The Tigers looked as though they gained momentum going into the second quarter after Rush nailed a 3-pointer to cut their deficit to 15-14 with 16 seconds left in a first quarter in which no team led by more than four points. It was the closest Princeton would get the rest of the game.
Penn opened the second quarter on a 12-0 run for a 27-14 cushion as Princeton missed its first 14 shots of the quarter, had a shot clock violation and turned it over twice before Smith converted a layup with 1:13 left before halftime. Smith then put back her own miss with 20 seconds left to account for all of the Tigers’ second-quarter scoring before Penn took a 29-18 halftime lead on a late jumper. The damage was done.
“We stood around,” Banghart said. “This isn’t new to us. We probably have one quarter a game where we don’t trust each other. The ball died in people’s hands. We didn’t move. We didn’t cut off ball. We didn’t attack with aggressiveness. I think Penn is always in remarkable defensive positioning, probably one of the best teams I’ve seen in their defensive positioning. They’re very experienced. Their defensive positioning doesn’t change game to game and possession to possession, it’s always quality.
“What happened in the second quarter versus the other quarters was we just didn’t trust each other. That’s partly what’s been our problem offensively this year, but part of that is it’s hard to trust each other when you don’t trust yourself. I thought the inexperience comes in there. The environment was a little big for my team there.”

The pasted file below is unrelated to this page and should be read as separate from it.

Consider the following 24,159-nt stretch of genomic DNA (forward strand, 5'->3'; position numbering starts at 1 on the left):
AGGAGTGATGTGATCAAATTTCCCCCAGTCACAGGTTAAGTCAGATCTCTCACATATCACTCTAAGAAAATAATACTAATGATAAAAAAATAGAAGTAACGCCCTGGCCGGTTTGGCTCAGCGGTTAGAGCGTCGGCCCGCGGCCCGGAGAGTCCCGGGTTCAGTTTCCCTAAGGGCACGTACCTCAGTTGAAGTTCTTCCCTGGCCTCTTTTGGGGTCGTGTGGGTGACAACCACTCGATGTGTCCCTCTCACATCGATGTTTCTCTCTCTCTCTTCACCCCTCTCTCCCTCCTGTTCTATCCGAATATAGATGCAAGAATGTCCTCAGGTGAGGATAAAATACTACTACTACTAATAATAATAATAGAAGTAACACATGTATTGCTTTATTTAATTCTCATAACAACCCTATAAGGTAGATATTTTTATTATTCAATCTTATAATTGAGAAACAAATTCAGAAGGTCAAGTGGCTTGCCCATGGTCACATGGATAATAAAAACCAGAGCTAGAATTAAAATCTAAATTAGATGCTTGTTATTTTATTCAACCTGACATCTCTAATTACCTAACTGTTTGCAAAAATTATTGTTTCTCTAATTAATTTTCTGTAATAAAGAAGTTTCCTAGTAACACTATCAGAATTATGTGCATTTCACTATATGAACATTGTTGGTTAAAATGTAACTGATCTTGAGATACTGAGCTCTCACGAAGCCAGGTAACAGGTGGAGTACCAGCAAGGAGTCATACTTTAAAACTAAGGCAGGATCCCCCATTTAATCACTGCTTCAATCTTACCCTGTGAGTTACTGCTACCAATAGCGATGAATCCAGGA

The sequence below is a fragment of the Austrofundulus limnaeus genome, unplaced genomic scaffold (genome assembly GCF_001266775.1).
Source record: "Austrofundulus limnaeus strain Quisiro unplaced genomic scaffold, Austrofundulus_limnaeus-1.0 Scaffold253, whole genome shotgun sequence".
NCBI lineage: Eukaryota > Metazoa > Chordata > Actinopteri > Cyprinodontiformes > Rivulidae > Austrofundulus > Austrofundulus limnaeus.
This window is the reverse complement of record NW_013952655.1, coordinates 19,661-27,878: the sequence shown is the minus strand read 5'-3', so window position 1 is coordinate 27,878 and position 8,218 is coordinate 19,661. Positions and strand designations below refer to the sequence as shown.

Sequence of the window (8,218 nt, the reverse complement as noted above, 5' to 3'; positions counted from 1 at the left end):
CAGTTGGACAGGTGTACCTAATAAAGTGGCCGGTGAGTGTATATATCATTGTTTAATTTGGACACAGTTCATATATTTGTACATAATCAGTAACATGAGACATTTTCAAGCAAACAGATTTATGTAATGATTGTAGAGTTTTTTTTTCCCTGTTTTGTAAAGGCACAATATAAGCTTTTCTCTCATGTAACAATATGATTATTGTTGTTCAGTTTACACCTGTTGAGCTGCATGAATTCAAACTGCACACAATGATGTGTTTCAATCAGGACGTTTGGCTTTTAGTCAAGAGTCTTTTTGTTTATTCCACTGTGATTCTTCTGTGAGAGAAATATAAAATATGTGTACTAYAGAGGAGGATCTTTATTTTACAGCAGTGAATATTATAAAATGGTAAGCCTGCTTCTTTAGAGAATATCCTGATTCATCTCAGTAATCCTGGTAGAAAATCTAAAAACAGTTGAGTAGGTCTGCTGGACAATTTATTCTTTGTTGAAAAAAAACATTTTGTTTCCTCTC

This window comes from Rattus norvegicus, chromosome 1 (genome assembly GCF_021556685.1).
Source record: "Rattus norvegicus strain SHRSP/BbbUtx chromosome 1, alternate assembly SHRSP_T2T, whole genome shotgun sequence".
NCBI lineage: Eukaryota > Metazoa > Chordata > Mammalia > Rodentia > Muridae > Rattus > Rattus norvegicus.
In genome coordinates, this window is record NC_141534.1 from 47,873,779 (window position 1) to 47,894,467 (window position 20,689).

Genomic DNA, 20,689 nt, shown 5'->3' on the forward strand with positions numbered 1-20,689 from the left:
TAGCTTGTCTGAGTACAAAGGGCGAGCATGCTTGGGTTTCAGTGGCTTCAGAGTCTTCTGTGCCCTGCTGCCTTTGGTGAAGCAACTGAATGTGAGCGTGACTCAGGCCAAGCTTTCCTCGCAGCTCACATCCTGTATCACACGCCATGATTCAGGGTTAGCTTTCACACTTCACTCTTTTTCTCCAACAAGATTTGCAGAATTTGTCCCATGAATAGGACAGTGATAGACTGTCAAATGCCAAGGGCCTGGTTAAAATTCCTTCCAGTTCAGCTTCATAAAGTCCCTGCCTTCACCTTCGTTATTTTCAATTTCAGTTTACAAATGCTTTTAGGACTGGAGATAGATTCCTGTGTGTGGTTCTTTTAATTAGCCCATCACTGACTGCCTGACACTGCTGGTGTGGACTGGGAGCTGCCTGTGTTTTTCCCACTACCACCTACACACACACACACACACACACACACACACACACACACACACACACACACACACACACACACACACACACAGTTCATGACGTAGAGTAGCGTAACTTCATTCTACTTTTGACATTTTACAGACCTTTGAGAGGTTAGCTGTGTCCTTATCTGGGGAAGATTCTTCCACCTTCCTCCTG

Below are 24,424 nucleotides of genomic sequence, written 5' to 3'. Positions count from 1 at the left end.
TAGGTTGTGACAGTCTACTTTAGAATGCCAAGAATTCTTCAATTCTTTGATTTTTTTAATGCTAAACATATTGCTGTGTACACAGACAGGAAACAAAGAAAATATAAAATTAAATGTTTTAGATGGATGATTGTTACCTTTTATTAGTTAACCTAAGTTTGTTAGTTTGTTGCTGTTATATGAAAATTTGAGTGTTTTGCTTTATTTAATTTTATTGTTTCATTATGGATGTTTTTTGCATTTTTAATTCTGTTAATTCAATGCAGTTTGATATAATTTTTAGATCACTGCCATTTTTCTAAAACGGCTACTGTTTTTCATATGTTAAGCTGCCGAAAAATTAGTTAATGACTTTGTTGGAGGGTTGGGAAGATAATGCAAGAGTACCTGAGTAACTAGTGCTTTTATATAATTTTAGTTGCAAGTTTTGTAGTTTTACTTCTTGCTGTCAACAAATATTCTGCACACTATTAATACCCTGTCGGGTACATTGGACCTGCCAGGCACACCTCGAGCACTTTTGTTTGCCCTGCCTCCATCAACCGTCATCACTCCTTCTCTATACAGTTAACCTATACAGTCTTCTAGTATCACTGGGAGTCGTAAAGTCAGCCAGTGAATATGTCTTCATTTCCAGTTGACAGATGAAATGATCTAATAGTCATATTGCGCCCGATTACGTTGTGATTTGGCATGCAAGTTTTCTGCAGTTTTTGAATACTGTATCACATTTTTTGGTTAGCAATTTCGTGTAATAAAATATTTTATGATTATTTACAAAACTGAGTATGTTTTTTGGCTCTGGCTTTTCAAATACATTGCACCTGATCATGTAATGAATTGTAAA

Princeton went into halftime with three forwards — Alarie, Robinson, and Sydney Jordan ’19 — all with three fouls apiece. Princeton shot 23 percent in the first half while Penn shot 42 percent. The Tigers defended the 3-point line well and held Penn to 2-for-11 from beyond the arc.
Princeton lost a little more ground in the third quarter as Penn made 4-of-7 3-pointers. Princeton was 0-for-3 from beyond the arc in the quarter and 5-for-16 on field goals. They fell behind by as much as 19 midway through the quarter.
Princeton trailed, 45-30, to start the fourth quarter but mustered a final comeback attempt. They made three of their first four 3-pointers. When Robinson scored with 6:33 left, Princeton cut the deficit back to its halftime margin of 11 points, 50-39. But Penn’s Kasey Chambers made her second 3-pointer and eighth point of the quarter to push the Tigers’ deficit back to 14 points.
Princeton clawed forward with a runner from Caroline Davis ’19 and 3-pointer from Alarie to make it 53-44 with 2:58 to go. Smith made two free throws with 1:06 left to edge the Tigers within 54-46 and Princeton had a chance to cut it further, but Davis’ 3-point attempt came up short with 42 seconds left.
“We were much more aggressive defensively and offensively, and that’s what I was trying to urge them along all game,” Banghart said. “We’re best when we’re aggressive. We’re not pretty. We’re gritty. And I thought we tried to be pretty in the second quarter.”
After a Penn free throw, Rush’s putback made it 55-48 with 19 ticks to go. Rush missed a 3-pointer with 14 seconds left and Penn finished the game at the foul line. It was the third time this season that Princeton fell to Penn, this time for the NCAA berth though the Tigers’ season will continue in the WNIT.
“There are a lot of teams that aren’t playing in our league right now and we are,” Banghart said. “That’s how far they brought us. I’m disappointed for them, but I think Penn is the better team so they should be the one representing us [in the NCAA Tournament].”
The Tigers have plenty of motivation as they head into the WNIT. It’s another chance to play together, to play better, and to try to extend their season and gain experience.
“This season, we’ve grown so much as a team,” Robinson said. “I think we can proud of that despite this game. I think no matter where we go next, we just have to keep on building. That’s just something that we can guarantee is that this team will continue to grow and continue to build.”